- Saturday, June 27, 2015
PLEASE READ THIS: Bringing Nature Home-How Native Plants Sustain Wildlife in our Gardens, by Douglas Tallamy, Ph.D.
Do you feel pretty good about your understanding of the importance of native plants in your landscape? Or---do you think “the native plant thing” is yet another fad and you know red roses and nandinas form the framework for all “good” gardens? It doesn’t matter at all—either way—this is the book for you.
This is not the perfect book for us here in Texas. The author lives in the Northeast and any of the plants profiled are specific to that region. However, that in no way diminishes its value. The basic ideas remain the same whatever the location. Dr. Tallamy, whose doctorate is in entomology, presents the wonderful, terrible idea that what we, as caretakers of our land, no matter the size, are making life or death decisions for a host of creatures simply by our plant choices.
The book effectively makes it clear that Nature is “here” in our gardens now. We cannot assume that plants and animals are fine somewhere “out there in the wild” because there just is so little of the wild left.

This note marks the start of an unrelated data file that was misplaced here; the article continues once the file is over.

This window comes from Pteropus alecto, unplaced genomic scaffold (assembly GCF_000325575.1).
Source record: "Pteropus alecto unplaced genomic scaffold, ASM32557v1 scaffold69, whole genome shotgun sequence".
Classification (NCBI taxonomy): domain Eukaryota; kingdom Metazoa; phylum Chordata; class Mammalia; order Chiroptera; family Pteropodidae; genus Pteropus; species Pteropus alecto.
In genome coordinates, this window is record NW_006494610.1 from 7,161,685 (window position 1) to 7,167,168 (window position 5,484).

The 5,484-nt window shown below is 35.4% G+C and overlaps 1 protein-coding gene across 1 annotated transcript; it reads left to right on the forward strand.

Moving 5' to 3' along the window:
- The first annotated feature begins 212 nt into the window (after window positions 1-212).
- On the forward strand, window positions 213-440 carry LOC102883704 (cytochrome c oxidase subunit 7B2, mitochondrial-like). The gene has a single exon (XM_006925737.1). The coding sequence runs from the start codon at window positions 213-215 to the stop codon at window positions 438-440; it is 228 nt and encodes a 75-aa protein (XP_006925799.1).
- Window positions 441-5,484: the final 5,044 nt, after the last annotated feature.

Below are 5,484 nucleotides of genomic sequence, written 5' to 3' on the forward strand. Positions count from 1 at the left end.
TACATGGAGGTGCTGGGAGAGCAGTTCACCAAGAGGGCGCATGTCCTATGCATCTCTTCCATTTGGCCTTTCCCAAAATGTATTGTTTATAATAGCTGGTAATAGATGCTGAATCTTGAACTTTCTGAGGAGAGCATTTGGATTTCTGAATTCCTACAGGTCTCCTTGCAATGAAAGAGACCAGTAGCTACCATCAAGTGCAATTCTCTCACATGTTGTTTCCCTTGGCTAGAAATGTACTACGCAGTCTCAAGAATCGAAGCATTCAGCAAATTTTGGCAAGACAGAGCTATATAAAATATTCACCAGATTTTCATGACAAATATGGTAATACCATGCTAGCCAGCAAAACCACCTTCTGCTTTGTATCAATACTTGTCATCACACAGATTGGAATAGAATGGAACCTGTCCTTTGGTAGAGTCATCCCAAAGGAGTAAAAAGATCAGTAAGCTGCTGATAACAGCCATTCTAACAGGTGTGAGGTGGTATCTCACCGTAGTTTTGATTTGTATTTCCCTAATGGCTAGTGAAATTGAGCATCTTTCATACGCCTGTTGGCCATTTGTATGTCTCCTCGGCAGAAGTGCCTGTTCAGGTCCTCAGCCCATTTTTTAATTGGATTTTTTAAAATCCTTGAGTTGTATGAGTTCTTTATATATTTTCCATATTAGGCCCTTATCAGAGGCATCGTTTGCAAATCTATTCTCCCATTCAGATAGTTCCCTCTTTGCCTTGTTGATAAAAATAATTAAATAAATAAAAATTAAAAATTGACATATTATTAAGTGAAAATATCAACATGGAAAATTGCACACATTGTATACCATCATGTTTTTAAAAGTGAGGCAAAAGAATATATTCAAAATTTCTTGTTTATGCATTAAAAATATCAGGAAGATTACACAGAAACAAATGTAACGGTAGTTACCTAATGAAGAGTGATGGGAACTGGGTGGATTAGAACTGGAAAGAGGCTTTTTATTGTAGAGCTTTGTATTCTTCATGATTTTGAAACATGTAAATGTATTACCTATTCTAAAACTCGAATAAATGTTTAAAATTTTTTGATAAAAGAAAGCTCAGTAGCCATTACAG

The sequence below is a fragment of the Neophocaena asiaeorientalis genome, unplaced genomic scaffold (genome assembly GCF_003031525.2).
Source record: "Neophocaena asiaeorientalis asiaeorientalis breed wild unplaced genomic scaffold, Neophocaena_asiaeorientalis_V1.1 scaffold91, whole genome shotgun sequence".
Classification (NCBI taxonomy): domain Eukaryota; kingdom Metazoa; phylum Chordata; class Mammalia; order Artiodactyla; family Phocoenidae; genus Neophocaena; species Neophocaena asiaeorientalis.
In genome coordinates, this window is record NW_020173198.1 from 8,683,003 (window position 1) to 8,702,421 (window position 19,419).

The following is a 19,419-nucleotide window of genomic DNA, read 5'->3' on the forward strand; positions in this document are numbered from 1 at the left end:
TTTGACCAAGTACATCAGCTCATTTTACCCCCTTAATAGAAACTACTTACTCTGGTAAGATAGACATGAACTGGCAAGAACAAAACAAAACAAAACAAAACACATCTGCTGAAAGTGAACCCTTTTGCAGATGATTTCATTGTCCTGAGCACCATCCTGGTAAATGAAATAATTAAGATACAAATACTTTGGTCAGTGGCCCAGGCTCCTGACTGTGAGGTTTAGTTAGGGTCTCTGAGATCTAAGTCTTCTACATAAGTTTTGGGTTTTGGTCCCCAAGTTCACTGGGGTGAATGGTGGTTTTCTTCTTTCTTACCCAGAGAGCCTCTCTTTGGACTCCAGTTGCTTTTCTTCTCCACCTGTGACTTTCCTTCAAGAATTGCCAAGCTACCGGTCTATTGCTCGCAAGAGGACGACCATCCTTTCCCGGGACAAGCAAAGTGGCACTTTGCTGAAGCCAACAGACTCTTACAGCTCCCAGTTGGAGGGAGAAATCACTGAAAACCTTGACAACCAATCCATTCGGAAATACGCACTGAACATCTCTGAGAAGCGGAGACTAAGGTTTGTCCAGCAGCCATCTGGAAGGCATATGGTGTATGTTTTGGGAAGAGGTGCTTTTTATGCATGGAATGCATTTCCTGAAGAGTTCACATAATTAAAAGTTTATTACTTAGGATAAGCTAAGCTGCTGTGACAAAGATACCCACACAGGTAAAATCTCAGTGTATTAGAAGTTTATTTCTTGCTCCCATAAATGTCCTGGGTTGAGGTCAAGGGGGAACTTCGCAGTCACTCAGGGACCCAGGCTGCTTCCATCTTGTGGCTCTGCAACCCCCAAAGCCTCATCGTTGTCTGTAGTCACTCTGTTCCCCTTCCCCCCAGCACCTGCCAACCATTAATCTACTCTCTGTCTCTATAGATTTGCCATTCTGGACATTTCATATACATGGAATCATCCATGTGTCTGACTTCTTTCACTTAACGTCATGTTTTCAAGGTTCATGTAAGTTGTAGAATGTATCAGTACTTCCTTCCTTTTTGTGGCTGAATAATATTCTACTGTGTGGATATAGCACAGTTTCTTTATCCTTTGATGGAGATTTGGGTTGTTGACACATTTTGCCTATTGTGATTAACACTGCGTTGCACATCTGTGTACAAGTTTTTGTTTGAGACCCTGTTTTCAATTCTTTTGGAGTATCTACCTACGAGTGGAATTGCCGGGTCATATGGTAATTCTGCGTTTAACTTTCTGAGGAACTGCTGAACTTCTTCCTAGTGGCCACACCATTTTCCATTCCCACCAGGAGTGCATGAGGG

That’s upsetting—it means taking responsibility for our actions. But its also an incredible opportunity to make a difference for ourselves, our family, our community—and beyond.
The introduction presents the major concepts to be considered. The wild creatures we want in our world simply will not be able to live without food and places to live. Things look grim, for creatures are gone or greatly reduced in numbers. But hope is there its not too late to save many plants and animals—but to do it we must change our ways.
Alien plants have replaced native ones to an alarming extent. Now all plants capture the energy from the sun but most alien plants are not able to provide support to native insects, as they cannot eat them. Insects are the major way that energy is transferred to other creatures. This is not just the author’s opinion—there is research to prove it.
Increased use of native plants can produce at least a simplified version of the diverse ecosystem that used to exist. The charts that show the insect populations supported by native plants as opposed to alien ones are truly eye opening.
All of the chapters on insects are educational—but the one on aphids—do not miss it. Aphids are amazing creatures—you will never think of them as disgusting little pests ever again.
If you read even a part of this book you will gain insight into the complex web of interactions between plants insects and other animals.
by Susan Thornbury